What is an anal fissure?

An anal fissure is a tear in the lining of your anus. These small cuts are often a result of passing very large or hard stools. Fissures can be quite painful. They may also bleed during and after you move your bowels.

This condition is quite common in babies. But, it can happen to you at any age. Small tears can heal on their own. Others may need treatment from your doctor or surgery to heal.

Causes of anal fissures

Anal fissures are most often caused by passing large or hard stool. Constipation or prolonged diarrhea can also cause anal fissures.

Other factors that contribute to anal fissures include:

  • Straining during bowel movements
  • Dehydration
  • Lack of fiber in your diet
  • Crohn's disease or other bowel diseases
  • Childbirth

Risk factors for anal fissure

  • Age — anal fissures are more common in infants and middle-aged adults.
  • Constipation — straining during bowel movements puts you at risk for anal fissures.
  • Crohn's disease — causes inflammation of your intestinal tract that can increase your chances of fissures.
  • Childbirth
  • Anal intercourse

Other serious diseases can also raise your risk. These include:

  • Tuberculosis
  • Anal cancer
  • Syphilis
  • Herpes
  • HIV

Symptoms of anal fissure

If you have an anal fissure, you may notice a sharp pain. It happens in or around your anus during bowel movements. You may notice blood when you wipe yourself. You might also see the blood in your stool.

Other symptoms include:

  • Burning or itching of the anal area
  • A visible tear in the skin around your anus
  • Skin tags, or a small piece of skin, next to the tear

Diagnosis of anal fissure

Many anal fissures heal on their own. However, it's important to visit your doctor when you see blood in your stool or experience pain around your anus. Your doctor can do a rectal exam. This helps them find fissure. They can also do tests to make sure you don't have a more serious health condition.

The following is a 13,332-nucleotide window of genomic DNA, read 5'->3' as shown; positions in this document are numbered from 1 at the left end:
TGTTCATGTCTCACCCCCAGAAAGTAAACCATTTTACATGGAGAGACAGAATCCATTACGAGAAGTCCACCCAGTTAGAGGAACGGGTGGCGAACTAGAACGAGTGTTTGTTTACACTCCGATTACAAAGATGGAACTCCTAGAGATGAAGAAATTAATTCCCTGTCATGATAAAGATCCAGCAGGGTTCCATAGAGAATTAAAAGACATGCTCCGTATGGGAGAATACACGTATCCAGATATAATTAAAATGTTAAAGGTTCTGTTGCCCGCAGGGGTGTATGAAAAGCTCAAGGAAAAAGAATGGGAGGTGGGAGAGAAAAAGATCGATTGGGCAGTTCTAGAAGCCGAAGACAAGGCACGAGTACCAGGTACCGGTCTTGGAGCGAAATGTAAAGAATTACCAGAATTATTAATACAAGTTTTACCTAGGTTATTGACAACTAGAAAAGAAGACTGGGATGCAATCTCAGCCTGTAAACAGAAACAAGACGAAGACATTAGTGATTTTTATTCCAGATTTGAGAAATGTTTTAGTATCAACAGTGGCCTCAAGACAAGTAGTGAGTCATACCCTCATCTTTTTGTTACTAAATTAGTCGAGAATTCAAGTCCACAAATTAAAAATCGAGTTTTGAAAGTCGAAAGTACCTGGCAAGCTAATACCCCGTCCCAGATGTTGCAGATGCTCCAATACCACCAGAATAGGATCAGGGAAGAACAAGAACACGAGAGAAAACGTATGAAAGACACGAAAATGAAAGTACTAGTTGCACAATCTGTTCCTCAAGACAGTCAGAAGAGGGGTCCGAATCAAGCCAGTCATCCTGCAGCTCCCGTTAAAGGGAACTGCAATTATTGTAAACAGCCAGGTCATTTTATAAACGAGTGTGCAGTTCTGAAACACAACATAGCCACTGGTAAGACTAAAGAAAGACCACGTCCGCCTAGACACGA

If your anal fissure hasn't healed within six weeks, it's more serious. You may need more treatment. Also, your doctor can see if the anal fissure is actually a tear in the muscles that hold your anus closed. This can make your tear much harder to heal. It may cause discomfort and pain. Even if there are no complications or more serious concerns, your doctor can advise you on how to prevent more anal fissures.

Treatments for anal fissure

The first step to treating anal fissures is caring for yourself. The goal is for the fissure to heal on its own. Start by increasing the amount of non-caffeinated and alcohol-free liquids you drink throughout the day. You may need to also take a fiber supplement to get 20 to 35 grams of fiber every day.

Develop good bathroom habits. Don't ignore the urge to go. Avoid sitting on the toilet too long. Don't strain when you go to the bathroom. Use an over-the-counter laxative, with your doctor's approval. Gently clean and dry your anal area after you're finished.

Sitz baths involve soaking your anal area in warm water a few times a day. You can do this for up to 15 minutes each bath. These can help improve blood flow to the area and relax your sphincter muscle.

Some medications can increase the blood flow to your anal canal. These also help the healing process. Don't use these within 24 hours of taking medication for erectile dysfunction. Calcium channel blockers are another medication treatment.

A final option that some doctors recommend is an injection of Botox into your sphincter. This temporarily freezes the muscle. It can reduce the pain and help the healing process. This may cause you to lose control of your bowel movements or gas for a short period of time. In the long run it may help heal your condition.

Sometimes these treatments don't work. You may need surgery. Your doctor makes a small cut in your sphincter muscle to reduce the pressure and allow your fissure to heal.

Recovery from anal fissure

Your symptoms should disappear within a week or two. If your symptoms aren't gone within two weeks of treatment, make an appointment with your doctor. They can help you figure out a different treatment to try. They may also want to discuss surgery.

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